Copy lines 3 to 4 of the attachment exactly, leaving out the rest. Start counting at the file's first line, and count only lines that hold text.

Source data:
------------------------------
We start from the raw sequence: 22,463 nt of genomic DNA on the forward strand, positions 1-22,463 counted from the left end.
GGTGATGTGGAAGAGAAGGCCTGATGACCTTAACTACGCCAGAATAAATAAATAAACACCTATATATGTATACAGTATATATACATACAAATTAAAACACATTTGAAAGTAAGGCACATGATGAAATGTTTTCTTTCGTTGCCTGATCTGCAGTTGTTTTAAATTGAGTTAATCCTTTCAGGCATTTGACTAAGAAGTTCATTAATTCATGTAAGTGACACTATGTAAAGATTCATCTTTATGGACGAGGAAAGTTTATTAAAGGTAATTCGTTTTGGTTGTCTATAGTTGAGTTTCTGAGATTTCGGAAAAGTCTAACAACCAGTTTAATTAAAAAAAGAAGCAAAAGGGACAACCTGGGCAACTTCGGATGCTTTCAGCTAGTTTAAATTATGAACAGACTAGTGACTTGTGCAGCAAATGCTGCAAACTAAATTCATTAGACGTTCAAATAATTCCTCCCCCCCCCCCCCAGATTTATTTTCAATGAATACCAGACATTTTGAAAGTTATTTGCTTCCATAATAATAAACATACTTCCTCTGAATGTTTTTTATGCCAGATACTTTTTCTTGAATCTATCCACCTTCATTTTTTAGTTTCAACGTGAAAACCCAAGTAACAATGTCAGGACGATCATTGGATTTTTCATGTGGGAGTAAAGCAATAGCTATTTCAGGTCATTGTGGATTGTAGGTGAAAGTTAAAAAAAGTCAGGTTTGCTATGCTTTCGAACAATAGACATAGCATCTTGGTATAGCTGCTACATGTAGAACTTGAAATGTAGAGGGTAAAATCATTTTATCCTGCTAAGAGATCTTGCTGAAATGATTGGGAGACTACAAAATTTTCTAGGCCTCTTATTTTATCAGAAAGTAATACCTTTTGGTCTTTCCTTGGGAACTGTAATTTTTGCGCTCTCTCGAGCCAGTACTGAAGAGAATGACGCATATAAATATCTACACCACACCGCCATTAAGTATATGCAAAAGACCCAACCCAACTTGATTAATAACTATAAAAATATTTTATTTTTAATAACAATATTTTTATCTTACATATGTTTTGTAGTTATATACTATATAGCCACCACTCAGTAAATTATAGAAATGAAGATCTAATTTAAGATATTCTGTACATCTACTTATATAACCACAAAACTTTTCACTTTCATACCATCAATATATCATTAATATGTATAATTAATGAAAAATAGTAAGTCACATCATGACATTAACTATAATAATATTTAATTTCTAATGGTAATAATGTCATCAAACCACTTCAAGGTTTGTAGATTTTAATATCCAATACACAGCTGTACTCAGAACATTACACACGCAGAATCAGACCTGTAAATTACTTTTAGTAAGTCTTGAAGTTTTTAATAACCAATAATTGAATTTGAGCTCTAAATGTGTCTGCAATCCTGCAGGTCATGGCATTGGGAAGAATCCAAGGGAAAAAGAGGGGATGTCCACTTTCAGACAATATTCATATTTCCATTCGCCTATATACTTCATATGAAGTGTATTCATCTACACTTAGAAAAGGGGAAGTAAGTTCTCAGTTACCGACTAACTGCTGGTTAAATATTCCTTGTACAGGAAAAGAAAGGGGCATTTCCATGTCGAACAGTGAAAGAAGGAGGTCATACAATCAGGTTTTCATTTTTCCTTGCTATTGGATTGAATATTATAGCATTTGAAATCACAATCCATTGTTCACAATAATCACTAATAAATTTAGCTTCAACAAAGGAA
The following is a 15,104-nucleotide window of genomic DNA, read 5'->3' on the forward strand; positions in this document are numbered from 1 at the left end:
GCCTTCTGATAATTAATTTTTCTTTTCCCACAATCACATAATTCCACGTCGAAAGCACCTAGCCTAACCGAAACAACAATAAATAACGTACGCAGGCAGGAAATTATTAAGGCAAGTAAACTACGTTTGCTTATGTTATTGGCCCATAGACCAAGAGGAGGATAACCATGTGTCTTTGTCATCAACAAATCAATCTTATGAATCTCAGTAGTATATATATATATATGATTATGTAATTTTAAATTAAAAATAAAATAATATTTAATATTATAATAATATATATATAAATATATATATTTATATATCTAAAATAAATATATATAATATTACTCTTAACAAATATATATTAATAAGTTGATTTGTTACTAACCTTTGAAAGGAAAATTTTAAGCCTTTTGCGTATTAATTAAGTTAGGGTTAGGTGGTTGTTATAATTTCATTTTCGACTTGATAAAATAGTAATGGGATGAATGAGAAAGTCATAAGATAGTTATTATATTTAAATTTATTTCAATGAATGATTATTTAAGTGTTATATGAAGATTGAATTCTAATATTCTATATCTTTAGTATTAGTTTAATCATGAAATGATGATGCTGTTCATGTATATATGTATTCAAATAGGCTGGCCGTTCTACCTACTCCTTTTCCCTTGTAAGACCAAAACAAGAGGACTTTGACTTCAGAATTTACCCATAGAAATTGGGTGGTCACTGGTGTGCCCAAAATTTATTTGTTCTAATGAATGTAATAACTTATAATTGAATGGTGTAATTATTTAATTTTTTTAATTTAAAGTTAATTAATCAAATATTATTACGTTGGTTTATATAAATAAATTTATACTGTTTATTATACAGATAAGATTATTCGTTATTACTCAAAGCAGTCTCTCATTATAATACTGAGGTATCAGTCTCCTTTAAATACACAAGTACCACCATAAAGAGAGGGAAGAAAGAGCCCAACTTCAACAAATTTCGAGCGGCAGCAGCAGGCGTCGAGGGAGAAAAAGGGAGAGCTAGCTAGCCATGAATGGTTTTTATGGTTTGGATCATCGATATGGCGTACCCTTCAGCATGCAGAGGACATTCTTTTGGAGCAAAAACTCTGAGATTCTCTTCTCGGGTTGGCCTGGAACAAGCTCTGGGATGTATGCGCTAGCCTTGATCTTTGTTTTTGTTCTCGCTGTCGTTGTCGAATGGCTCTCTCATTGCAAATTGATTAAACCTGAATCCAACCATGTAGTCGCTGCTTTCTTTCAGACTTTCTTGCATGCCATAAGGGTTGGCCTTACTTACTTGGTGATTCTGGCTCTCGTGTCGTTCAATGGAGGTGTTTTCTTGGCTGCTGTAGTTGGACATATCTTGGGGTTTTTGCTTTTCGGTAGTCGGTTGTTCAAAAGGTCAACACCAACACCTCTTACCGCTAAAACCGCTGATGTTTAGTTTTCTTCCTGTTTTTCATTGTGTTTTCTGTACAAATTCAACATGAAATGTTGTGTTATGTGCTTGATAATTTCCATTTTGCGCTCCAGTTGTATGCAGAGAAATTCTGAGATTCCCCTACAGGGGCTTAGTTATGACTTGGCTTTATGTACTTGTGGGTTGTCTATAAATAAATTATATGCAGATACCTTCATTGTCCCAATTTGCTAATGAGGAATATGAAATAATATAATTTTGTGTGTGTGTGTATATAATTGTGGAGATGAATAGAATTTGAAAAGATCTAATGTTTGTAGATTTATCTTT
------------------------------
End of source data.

The following is a 15,104-nucleotide window of genomic DNA, read 5'->3' on the forward strand; positions in this document are numbered from 1 at the left end:
GCCTTCTGATAATTAATTTTTCTTTTCCCACAATCACATAATTCCACGTCGAAAGCACCTAGCCTAACCGAAACAACAATAAATAACGTACGCAGGCAGGAAATTATTAAGGCAAGTAAACTACGTTTGCTTATGTTATTGGCCCATAGACCAAGAGGAGGATAACCATGTGTCTTTGTCATCAACAAATCAATCTTATGAATCTCAGTAGTATATATATATATATGATTATGTAATTTTAAATTAAAAATAAAATAATATTTAATATTATAATAATATATATATAAATATATATATTTATATATCTAAAATAAATATATATAATATTACTCTTAACAAATATATATTAATAAGTTGATTTGTTACTAACCTTTGAAAGGAAAATTTTAAGCCTTTTGCGTATTAATTAAGTTAGGGTTAGGTGGTTGTTATAATTTCATTTTCGACTTGATAAAATAGTAATGGGATGAATGAGAAAGTCATAAGATAGTTATTATATTTAAATTTATTTCAATGAATGATTATTTAAGTGTTATATGAAGATTGAATTCTAATATTCTATATCTTTAGTATTAGTTTAATCATGAAATGATGATGCTGTTCATGTATATATGTATTCAAATAGGCTGGCCGTTCTACCTACTCCTTTTCCCTTGTAAGACCAAAACAAGAGGACTTTGACTTCAGAATTTACCCATAGAAATTGGGTGGTCACTGGTGTGCCCAAAATTTATTTGTTCTAATGAATGTAATAACTTATAATTGAATGGTGTAATTATTTAATTTTTTTAATTTAAAGTTAATTAATCAAATATTATTACGTTGGTTTATATAAATAAATTTATACTGTTTATTATACAGATAAGATTATTCGTTATTACTCAAAGCAGTCTCTCATTATAATACTGAGGTATCAGTCTCCTTTAAATACACAAGTACCACCATAAAGAGAGGGAAGAAAGAGCCCAACTTCAACAAATTTCGAGCGGCAGCAGCAGGCGTCGAGGGAGAAAAAGGGAGAGCTAGCTAGCCATGAATGGTTTTTATGGTTTGGATCATCGATATGGCGTACCCTTCAGCATGCAGAGGACATTCTTTTGGAGCAAAAACTCTGAGATTCTCTTCTCGGGTTGGCCTGGAACAAGCTCTGGGATGTATGCGCTAGCCTTGATCTTTGTTTTTGTTCTCGCTGTCGTTGTCGAATGGCTCTCTCATTGCAAATTGATTAAACCTGAATCCAACCATGTAGTCGCTGCTTTCTTTCAGACTTTCTTGCATGCCATAAGGGTTGGCCTTACTTACTTGGTGATTCTGGCTCTCGTGTCGTTCAATGGAGGTGTTTTCTTGGCTGCTGTAGTTGGACATATCTTGGGGTTTTTGCTTTTCGGTAGTCGGTTGTTCAAAAGGTCAACACCAACACCTCTTACCGCTAAAACCGCTGATGTTTAGTTTTCTTCCTGTTTTTCATTGTGTTTTCTGTACAAATTCAACATGAAATGTTGTGTTATGTGCTTGATAATTTCCATTTTGCGCTCCAGTTGTATGCAGAGAAATTCTGAGATTCCCCTACAGGGGCTTAGTTATGACTTGGCTTTATGTACTTGTGGGTTGTCTATAAATAAATTATATGCAGATACCTTCATTGTCCCAATTTGCTAATGAGGAATATGAAATAATATAATTTTGTGTGTGTGTGTATATAATTGTGGAGATGAATAGAATTTGAAAAGATCTAATGTTTGTAGATTTATCTTT